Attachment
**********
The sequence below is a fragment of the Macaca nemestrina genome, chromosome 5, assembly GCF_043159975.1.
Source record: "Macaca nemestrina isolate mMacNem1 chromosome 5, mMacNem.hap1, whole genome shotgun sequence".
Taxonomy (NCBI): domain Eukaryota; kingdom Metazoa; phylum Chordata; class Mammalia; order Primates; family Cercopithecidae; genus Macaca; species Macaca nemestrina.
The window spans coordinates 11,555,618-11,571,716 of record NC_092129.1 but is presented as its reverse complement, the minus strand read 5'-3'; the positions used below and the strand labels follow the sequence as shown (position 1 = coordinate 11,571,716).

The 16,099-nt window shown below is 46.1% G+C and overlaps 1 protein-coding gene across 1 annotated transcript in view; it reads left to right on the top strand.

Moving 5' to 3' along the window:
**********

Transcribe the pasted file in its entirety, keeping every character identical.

The sequence below is a fragment of the Macaca nemestrina genome, chromosome 5, assembly GCF_043159975.1.
Source record: "Macaca nemestrina isolate mMacNem1 chromosome 5, mMacNem.hap1, whole genome shotgun sequence".
Taxonomy (NCBI): domain Eukaryota; kingdom Metazoa; phylum Chordata; class Mammalia; order Primates; family Cercopithecidae; genus Macaca; species Macaca nemestrina.
The window spans coordinates 11,555,618-11,571,716 of record NC_092129.1 but is presented as its reverse complement, the minus strand read 5'-3'; the positions used below and the strand labels follow the sequence as shown (position 1 = coordinate 11,571,716).

The 16,099-nt window shown below is 46.1% G+C and overlaps 1 protein-coding gene across 1 annotated transcript in view; it reads left to right on the top strand.

Moving 5' to 3' along the window: